Here, using a variety of biochemical and microscopic approaches, we demonstrate the compartmentalization of Ebola and Marburg viral proteins in lipid rafts during viral assembly and budding. Our findings also show that the entry of filoviruses into cells is dependent on functional rafts. Thus, this study provides a deeper understanding of the molecular mechanisms of filovirus pathogenicity at the cellular level and suggests raft integrity and/or raft components as potential targets for therapeutic interventions. We also report, for the first time, the raft-dependent formation of Ebola-based, genome-free, virus-like particles (VLPs)*, which resemble live EBOV in electron micrographs. Such VLPs, besides being a research tool, could be potentially useful as vaccines against filovirus infections, or as vehicles for the delivery of a variety of antigens artificially targeted to the rafts.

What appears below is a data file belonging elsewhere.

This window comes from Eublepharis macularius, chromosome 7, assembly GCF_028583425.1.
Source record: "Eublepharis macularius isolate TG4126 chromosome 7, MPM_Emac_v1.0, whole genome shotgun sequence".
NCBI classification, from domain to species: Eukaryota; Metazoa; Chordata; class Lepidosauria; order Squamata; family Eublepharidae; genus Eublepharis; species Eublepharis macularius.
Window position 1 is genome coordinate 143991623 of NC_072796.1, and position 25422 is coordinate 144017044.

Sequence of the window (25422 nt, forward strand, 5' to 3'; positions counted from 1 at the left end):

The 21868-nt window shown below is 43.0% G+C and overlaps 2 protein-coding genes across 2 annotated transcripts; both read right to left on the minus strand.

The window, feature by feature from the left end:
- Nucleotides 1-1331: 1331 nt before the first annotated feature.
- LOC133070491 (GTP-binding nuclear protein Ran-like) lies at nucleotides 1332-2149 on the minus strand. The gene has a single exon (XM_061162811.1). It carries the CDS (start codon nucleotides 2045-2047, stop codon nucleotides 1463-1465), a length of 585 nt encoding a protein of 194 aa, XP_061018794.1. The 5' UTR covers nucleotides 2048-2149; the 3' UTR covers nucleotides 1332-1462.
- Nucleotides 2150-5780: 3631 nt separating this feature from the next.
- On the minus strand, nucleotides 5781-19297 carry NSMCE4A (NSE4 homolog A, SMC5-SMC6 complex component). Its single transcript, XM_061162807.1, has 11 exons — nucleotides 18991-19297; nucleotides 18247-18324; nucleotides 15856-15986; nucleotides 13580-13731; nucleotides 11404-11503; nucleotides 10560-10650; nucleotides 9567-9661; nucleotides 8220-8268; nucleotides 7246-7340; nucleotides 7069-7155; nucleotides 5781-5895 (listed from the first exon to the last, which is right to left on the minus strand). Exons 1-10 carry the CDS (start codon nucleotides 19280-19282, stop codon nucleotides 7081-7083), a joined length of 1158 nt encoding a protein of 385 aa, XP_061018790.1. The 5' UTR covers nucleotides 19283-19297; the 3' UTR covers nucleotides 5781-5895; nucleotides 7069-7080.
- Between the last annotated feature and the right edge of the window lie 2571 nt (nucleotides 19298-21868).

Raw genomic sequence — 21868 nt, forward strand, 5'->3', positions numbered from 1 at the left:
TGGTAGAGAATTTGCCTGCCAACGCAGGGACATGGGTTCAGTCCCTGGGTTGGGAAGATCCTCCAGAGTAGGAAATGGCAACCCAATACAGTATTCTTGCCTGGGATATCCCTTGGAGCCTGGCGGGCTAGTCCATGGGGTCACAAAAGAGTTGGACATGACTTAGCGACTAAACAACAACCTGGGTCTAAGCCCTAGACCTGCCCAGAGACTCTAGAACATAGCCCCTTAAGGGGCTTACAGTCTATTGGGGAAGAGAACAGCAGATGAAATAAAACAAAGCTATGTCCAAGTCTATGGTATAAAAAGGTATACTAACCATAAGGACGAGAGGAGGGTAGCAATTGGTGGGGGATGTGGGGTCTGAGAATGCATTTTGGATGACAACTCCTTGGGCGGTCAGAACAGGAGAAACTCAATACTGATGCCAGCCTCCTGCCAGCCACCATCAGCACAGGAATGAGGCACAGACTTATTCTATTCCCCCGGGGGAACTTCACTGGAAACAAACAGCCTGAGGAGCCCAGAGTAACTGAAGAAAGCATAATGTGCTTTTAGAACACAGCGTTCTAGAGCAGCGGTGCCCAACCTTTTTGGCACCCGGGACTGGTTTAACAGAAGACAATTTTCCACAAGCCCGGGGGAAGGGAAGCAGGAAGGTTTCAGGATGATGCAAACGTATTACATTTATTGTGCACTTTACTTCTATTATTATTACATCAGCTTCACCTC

Materials And Methods
Plasmids, Transfections, Western Blot Analysis, and GM1 Blot.
cDNAs encoding EBOV-Zaire glycoproteins (GPs) and VP40 as well as MBGV Musoke GP were cloned in pWRG7077 mammalian expression vector. 293 T cells were transfected using a calcium phosphate transfection kit (Edge Biosystems) according to manufacturer's instructions. Western blot analysis was performed using as primary antibodies anti-EBOVGP mAb 13F6 (27), anti-Marburg GP mAb (5E2), anti-EBOV-VP40 mAb, or a guinea pig anti-Marburg antibody, followed by blotting with HRP-conjugated secondary antibodies and signals were detected by enhanced chemiluminescence. GM1 was detected in lysates or immunoprecipitates by spotting on a nitrocellulose membrane after boiling in SDS, followed by blocking of the membranes and blotting with HRP-conjugated CTB and detection by ECL.
Preparation of Detergent Insoluble Fractions and Lipid Rafts.
Lipid rafts were prepared after lysing the cells in lysis buffer containing 0.5% Triton X-100 as described previously (13). Raft and soluble fractions were then analyzed by immunoblotting. In some experiments (see Fig. 3 A), detergent-insoluble fractions were extracted without ultracentrifugation as described previously (24). Briefly, cells were pelleted and lysed in 0.5% Triton X-100 lysis buffer. After removing the lysate (soluble fraction), the pellet was washed extensively and SDS sample buffer added to the pellet (insoluble fraction). Soluble and insoluble fractions were analyzed by SDS-PAGE and immunoblotting.